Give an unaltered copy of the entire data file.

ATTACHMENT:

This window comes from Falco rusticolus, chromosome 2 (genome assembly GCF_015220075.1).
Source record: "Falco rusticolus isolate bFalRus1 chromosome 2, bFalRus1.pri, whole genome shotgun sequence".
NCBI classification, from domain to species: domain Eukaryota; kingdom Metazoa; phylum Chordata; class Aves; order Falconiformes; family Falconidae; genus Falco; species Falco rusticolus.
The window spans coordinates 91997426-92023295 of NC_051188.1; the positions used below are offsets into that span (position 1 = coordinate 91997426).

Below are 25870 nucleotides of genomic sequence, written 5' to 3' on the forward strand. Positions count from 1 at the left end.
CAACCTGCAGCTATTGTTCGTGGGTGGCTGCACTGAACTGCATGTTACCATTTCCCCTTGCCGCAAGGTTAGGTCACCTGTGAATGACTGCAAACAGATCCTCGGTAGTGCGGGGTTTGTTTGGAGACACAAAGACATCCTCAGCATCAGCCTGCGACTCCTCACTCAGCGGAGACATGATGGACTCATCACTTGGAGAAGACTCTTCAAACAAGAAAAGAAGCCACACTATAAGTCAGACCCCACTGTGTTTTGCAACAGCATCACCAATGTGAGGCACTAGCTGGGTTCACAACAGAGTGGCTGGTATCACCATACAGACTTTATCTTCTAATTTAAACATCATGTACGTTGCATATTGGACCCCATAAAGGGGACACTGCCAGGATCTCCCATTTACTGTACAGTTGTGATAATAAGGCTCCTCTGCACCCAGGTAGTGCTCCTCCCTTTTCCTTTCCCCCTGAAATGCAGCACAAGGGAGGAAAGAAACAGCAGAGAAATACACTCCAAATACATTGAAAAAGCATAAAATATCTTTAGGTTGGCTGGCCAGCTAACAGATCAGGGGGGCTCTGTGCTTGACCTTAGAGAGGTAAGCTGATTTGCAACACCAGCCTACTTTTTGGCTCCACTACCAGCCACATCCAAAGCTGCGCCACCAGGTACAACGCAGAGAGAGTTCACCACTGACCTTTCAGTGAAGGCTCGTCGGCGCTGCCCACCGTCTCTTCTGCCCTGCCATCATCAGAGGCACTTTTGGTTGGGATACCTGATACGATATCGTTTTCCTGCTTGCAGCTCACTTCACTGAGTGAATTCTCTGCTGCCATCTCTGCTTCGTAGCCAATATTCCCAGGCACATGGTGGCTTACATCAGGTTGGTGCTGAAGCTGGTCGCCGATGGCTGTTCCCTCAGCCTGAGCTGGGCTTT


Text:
This window comes from Falco rusticolus, chromosome 2 (genome assembly GCF_015220075.1).
Source record: "Falco rusticolus isolate bFalRus1 chromosome 2, bFalRus1.pri, whole genome shotgun sequence".
NCBI classification, from domain to species: domain Eukaryota; kingdom Metazoa; phylum Chordata; class Aves; order Falconiformes; family Falconidae; genus Falco; species Falco rusticolus.
The window spans coordinates 91997426-92023295 of NC_051188.1; the positions used below are offsets into that span (position 1 = coordinate 91997426).

Below are 25870 nucleotides of genomic sequence, written 5' to 3' on the forward strand. Positions count from 1 at the left end.
CAACCTGCAGCTATTGTTCGTGGGTGGCTGCACTGAACTGCATGTTACCATTTCCCCTTGCCGCAAGGTTAGGTCACCTGTGAATGACTGCAAACAGATCCTCGGTAGTGCGGGGTTTGTTTGGAGACACAAAGACATCCTCAGCATCAGCCTGCGACTCCTCACTCAGCGGAGACATGATGGACTCATCACTTGGAGAAGACTCTTCAAACAAGAAAAGAAGCCACACTATAAGTCAGACCCCACTGTGTTTTGCAACAGCATCACCAATGTGAGGCACTAGCTGGGTTCACAACAGAGTGGCTGGTATCACCATACAGACTTTATCTTCTAATTTAAACATCATGTACGTTGCATATTGGACCCCATAAAGGGGACACTGCCAGGATCTCCCATTTACTGTACAGTTGTGATAATAAGGCTCCTCTGCACCCAGGTAGTGCTCCTCCCTTTTCCTTTCCCCCTGAAATGCAGCACAAGGGAGGAAAGAAACAGCAGAGAAATACACTCCAAATACATTGAAAAAGCATAAAATATCTTTAGGTTGGCTGGCCAGCTAACAGATCAGGGGGGCTCTGTGCTTGACCTTAGAGAGGTAAGCTGATTTGCAACACCAGCCTACTTTTTGGCTCCACTACCAGCCACATCCAAAGCTGCGCCACCAGGTACAACGCAGAGAGAGTTCACCACTGACCTTTCAGTGAAGGCTCGTCGGCGCTGCCCACCGTCTCTTCTGCCCTGCCATCATCAGAGGCACTTTTGGTTGGGATACCTGATACGATATCGTTTTCCTGCTTGCAGCTCACTTCACTGAGTGAATTCTCTGCTGCCATCTCTGCTTCGTAGCCAATATTCCCAGGCACATGGTGGCTTACATCAGGTTGGTGCTGAAGCTGGTCGCCGATGGCTGTTCCCTCAGCCTGAGCTGGGCTTT